Since 1995, Scott Garred has been presenting his insights on the world through albums replete with low-fat, highly catchy, folk-pop tunes. He releases one per year, and this Sunday will be the avant garde release of Volume 12: There’ll Be Diamonds on Tender Loving Empire Records. Thirteen years ago, after Garred graduated from Washington University, he met up with an old friend, Tom Hudson. Realizing he had never lived more than a skip away from home, he decided to embark upon an impromptu change in locale to pursue a collaborated musical effort.
Since 1995, Scott Garred has been presenting his insights on the world through albums replete with low-fat, highly catchy, folk-pop tunes. He releases one per year, and this Sunday will be the avant garde release of Volume 12: There’ll Be Diamonds on Tender Loving Empire Records.
Thirteen years ago, after Garred graduated from Washington University, he met up with an old friend, Tom Hudson. Realizing he had never lived more than a skip away from home, he decided to embark upon an impromptu change in locale to pursue a collaborated musical effort.
“We flipped a penny on a map,” Garred says. “It landed on Austin so we went to Austin. But I think he nudged it over.”
While in Austin, Garred was dismayed by the tiny-town feel, but continued to create.
“While we were looking for a new bass player, I had amassed a bunch of recordings,” he says. “And [Hudson] said ‘Scott, you should just start making cassettes and releasing the stuff.’ That same day, I worked in a photo lab doing black and white printing. We used to use an old Kodak film called Super XX. I was sent to the store to buy more and they didn’t have any, they had discontinued the film. So I wrote this song called ‘Super XX Man’, and that became the name of the project.”
Hudson eventually parted ways and Garred and became the sole driver in the Super XX Man project. He never had a monopoly on the spotlight, however, always looking for talented musicians to inspire him and co-create independent, classic folk rock music with a modern twist.
“Sometimes Super XX Man is just me, and sometimes whoever I can talk into laying down a track or two,” Garred says. “Right now we’re playing as a five-piece band. The door is always open.”
There have been over 13 members in the band, each joining, contributing to the ever-growing anthology of Garred’s music, and moving on allowing for the next installation to form. Josh Woods, an honorary member for life, played on the album, but due to scheduling and distance conflicts, passed the pick to Kelly Datchler.
Allison Wesley–who maintains a solo project as well–sings, plays the flute and has been known to drum when needed. Bob Ham, borrowed from “Parks & Recreation”, and currently working with Mercy Corps in Afghanistan, heads up the drums while Mike Johnson adds guitar, harmony and melodica. Michelle Garred, Scott’s wife, plays accordion and piano while Scott writes, sings and plays guitar.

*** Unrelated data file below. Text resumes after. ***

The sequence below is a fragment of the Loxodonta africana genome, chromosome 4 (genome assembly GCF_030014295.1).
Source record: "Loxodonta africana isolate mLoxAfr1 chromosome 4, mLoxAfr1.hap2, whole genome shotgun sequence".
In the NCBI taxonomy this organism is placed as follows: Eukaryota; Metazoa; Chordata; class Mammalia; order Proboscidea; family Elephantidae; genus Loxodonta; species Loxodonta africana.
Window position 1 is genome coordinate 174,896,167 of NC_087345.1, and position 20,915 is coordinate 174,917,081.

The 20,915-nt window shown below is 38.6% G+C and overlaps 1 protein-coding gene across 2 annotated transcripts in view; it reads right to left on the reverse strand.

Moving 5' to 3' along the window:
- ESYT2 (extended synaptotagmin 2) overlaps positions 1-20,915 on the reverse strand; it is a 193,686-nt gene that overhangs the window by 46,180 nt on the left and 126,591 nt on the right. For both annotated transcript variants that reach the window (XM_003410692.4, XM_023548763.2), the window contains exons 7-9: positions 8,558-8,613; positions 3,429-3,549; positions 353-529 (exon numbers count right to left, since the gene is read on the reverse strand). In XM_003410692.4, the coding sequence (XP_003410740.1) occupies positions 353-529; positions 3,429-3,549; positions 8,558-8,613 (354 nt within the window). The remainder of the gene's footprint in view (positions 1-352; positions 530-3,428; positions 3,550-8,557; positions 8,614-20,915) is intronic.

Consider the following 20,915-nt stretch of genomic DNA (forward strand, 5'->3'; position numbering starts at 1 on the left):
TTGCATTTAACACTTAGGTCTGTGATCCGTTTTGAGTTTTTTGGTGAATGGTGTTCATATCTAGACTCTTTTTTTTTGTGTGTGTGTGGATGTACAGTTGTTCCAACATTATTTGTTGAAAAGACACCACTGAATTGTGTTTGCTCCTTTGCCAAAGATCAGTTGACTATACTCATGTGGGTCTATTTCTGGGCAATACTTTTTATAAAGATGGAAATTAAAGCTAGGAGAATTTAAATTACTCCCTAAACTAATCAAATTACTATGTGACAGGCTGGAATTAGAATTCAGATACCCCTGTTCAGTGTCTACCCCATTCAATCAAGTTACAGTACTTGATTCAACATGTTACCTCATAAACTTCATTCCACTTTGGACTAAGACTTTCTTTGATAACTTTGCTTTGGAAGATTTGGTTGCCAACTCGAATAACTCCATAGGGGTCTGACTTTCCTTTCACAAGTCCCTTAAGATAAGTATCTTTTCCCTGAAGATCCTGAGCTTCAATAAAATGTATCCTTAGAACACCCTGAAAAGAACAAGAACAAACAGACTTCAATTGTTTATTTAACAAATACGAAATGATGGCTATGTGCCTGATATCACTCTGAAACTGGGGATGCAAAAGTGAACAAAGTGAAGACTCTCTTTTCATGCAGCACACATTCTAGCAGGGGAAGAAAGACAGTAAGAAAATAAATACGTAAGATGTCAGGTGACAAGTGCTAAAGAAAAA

“Harriett our dog always makes it on our record,” Garred says. “She has a collar that kind of rattles and she’s on every album I’ve done since Volume Six.”
Family man by day, and man of music by night, Garred spends his waking hours working at a hospital, where inspiration seems unusually but constantly abounding. He explains much of the new record is a product of his environment.
“It’s based loosely around the work I do as a musical therapist with persons diagnosed with mental illness,” Garred says. “For example, if I was facilitating a drum circle, I would be encouraging people to connect with other people in the group, make eye contact and socialize. Just connect to something outside of themselves, for maybe the first time all day.”
With songs such as “Medication” and “Crazy People,” the impact Garred’s work has on his art is clear. What becomes most apparent on his records is that this is an artist who pays attention. His music seems to be a filter for his experiences. Everything falls into it, but the finished product is a simple, polished and poetic interpretation of his life.
“My music is pretty much what I observe,” Garred says. “I’m just kind of looking around, trying to put what I see in an interesting way in a song that has a nice melody and a nice simple song structure.”
With fans that have been loyal and passionate for over a decade, including the owner of Tender Loving Empire, it’s obvious why each new record continues to receive praise and enhance Gerrad’s success.
This week, Garred and Datchler did a special on OPB. Super XX Man has also been recognized by Willamette Week, Portland Tribune and had songs featured by NPR. Through all of his touring and successes, Garred’s goals remain as simple and honorable as the music he creates.
“I want to find an audience, I always want the audience to grow,” he says. “My hope is that people listen to the music, find something about it that they like, think ‘Gosh, that’s a really interesting way of looking at that and it’s a really nice melody’ I just hope that people react to the music that way.”
He’s hoping to pursue this goal at Sunday’s CD Release show, which is, really, so much more than that.
“From 7 to 8 p.m. we’re going to have a reception with art, and we’re going to try to display some of the art that has graced the Super XX Man covers,” Garred explains. “I think we’re probably going to have some people on hand to do sketches of people. Our drummer’s going to DJ [that part]. The whole night is sponsored by OPB music. We’re going to do raffles too, and everybody will have a chance to customize a ‘Cautious Like a Panther’ mask. It’ll be kind of weird, kind of something special.”
If things continue as they have been, it is inevitable that Super XX Man will make a name for himself as a Portland music legend, with a staying power similar the diamonds that inspire his heartfelt songs.
Super XX Man CD Release PartySomeday LoungeNov. 23, 7 p.m.$6 advanced tickets, $7 at the door21-plus